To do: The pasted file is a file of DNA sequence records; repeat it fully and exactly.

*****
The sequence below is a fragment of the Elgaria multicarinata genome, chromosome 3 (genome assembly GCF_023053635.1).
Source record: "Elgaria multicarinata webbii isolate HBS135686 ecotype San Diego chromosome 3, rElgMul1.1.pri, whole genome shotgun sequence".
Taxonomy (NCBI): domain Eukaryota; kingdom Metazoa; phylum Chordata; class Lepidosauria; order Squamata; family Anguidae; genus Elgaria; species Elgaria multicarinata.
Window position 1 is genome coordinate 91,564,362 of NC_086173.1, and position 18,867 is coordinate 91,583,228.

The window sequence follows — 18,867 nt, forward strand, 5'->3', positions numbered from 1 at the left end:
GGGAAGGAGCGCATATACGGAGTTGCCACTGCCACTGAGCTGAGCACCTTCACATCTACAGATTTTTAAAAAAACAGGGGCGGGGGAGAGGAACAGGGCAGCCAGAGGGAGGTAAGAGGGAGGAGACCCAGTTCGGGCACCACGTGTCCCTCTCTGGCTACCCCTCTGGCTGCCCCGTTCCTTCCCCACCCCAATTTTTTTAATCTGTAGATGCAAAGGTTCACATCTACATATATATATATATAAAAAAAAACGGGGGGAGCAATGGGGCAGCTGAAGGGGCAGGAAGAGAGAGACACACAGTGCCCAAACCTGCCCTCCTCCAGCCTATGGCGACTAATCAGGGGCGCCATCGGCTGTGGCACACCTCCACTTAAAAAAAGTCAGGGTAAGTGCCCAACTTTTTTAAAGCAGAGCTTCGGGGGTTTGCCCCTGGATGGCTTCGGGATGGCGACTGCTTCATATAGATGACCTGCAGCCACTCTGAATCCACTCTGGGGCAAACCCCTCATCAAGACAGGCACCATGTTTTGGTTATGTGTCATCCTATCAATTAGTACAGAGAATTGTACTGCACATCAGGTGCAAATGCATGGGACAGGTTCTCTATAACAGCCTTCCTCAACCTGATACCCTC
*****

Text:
The sequence below is a fragment of the Elgaria multicarinata genome, chromosome 3 (genome assembly GCF_023053635.1).
Source record: "Elgaria multicarinata webbii isolate HBS135686 ecotype San Diego chromosome 3, rElgMul1.1.pri, whole genome shotgun sequence".
Taxonomy (NCBI): domain Eukaryota; kingdom Metazoa; phylum Chordata; class Lepidosauria; order Squamata; family Anguidae; genus Elgaria; species Elgaria multicarinata.
Window position 1 is genome coordinate 91,564,362 of NC_086173.1, and position 18,867 is coordinate 91,583,228.

The window sequence follows — 18,867 nt, forward strand, 5'->3', positions numbered from 1 at the left end:
GGGAAGGAGCGCATATACGGAGTTGCCACTGCCACTGAGCTGAGCACCTTCACATCTACAGATTTTTAAAAAAACAGGGGCGGGGGAGAGGAACAGGGCAGCCAGAGGGAGGTAAGAGGGAGGAGACCCAGTTCGGGCACCACGTGTCCCTCTCTGGCTACCCCTCTGGCTGCCCCGTTCCTTCCCCACCCCAATTTTTTTAATCTGTAGATGCAAAGGTTCACATCTACATATATATATATATAAAAAAAAACGGGGGGAGCAATGGGGCAGCTGAAGGGGCAGGAAGAGAGAGACACACAGTGCCCAAACCTGCCCTCCTCCAGCCTATGGCGACTAATCAGGGGCGCCATCGGCTGTGGCACACCTCCACTTAAAAAAAGTCAGGGTAAGTGCCCAACTTTTTTAAAGCAGAGCTTCGGGGGTTTGCCCCTGGATGGCTTCGGGATGGCGACTGCTTCATATAGATGACCTGCAGCCACTCTGAATCCACTCTGGGGCAAACCCCTCATCAAGACAGGCACCATGTTTTGGTTATGTGTCATCCTATCAATTAGTACAGAGAATTGTACTGCACATCAGGTGCAAATGCATGGGACAGGTTCTCTATAACAGCCTTCCTCAACCTGATACCCTC